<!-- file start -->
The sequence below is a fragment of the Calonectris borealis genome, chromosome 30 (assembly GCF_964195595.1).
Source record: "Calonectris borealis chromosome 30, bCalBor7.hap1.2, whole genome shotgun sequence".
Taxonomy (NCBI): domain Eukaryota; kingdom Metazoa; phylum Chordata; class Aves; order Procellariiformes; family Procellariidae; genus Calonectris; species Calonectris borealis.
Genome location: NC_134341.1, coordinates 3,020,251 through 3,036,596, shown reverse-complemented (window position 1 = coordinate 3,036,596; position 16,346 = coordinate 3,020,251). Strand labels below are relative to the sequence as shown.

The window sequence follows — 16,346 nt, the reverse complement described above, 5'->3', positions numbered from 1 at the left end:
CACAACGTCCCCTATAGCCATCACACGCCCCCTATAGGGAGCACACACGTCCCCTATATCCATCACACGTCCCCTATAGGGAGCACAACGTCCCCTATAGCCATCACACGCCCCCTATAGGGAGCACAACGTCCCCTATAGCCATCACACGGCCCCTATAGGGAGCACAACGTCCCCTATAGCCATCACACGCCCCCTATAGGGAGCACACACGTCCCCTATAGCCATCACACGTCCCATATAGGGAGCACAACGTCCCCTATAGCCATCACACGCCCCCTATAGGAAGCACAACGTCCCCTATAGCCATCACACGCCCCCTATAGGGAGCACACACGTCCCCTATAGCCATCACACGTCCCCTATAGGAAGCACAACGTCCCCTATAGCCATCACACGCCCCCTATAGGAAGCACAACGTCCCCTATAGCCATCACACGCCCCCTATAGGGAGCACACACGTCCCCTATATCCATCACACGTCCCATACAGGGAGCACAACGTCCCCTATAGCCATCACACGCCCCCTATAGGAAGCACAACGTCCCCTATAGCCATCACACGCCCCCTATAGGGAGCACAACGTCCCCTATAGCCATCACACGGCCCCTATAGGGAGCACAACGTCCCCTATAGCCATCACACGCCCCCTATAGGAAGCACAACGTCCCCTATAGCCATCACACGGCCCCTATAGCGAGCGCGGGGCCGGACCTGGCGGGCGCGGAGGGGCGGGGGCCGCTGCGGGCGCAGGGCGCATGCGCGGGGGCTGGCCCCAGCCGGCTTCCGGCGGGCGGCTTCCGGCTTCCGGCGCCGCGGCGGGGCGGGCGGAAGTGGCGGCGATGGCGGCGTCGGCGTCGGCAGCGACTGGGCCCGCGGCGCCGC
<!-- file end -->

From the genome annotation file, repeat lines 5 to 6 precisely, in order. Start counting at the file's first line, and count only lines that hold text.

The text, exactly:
The window sequence follows — 16,346 nt, the reverse complement described above, 5'->3', positions numbered from 1 at the left end:
CACAACGTCCCCTATAGCCATCACACGCCCCCTATAGGGAGCACACACGTCCCCTATATCCATCACACGTCCCCTATAGGGAGCACAACGTCCCCTATAGCCATCACACGCCCCCTATAGGGAGCACAACGTCCCCTATAGCCATCACACGGCCCCTATAGGGAGCACAACGTCCCCTATAGCCATCACACGCCCCCTATAGGGAGCACACACGTCCCCTATAGCCATCACACGTCCCATATAGGGAGCACAACGTCCCCTATAGCCATCACACGCCCCCTATAGGAAGCACAACGTCCCCTATAGCCATCACACGCCCCCTATAGGGAGCACACACGTCCCCTATAGCCATCACACGTCCCCTATAGGAAGCACAACGTCCCCTATAGCCATCACACGCCCCCTATAGGAAGCACAACGTCCCCTATAGCCATCACACGCCCCCTATAGGGAGCACACACGTCCCCTATATCCATCACACGTCCCATACAGGGAGCACAACGTCCCCTATAGCCATCACACGCCCCCTATAGGAAGCACAACGTCCCCTATAGCCATCACACGCCCCCTATAGGGAGCACAACGTCCCCTATAGCCATCACACGGCCCCTATAGGGAGCACAACGTCCCCTATAGCCATCACACGCCCCCTATAGGAAGCACAACGTCCCCTATAGCCATCACACGGCCCCTATAGCGAGCGCGGGGCCGGACCTGGCGGGCGCGGAGGGGCGGGGGCCGCTGCGGGCGCAGGGCGCATGCGCGGGGGCTGGCCCCAGCCGGCTTCCGGCGGGCGGCTTCCGGCTTCCGGCGCCGCGGCGGGGCGGGCGGAAGTGGCGGCGATGGCGGCGTCGGCGTCGGCAGCGACTGGGCCCGCGGCGCCGC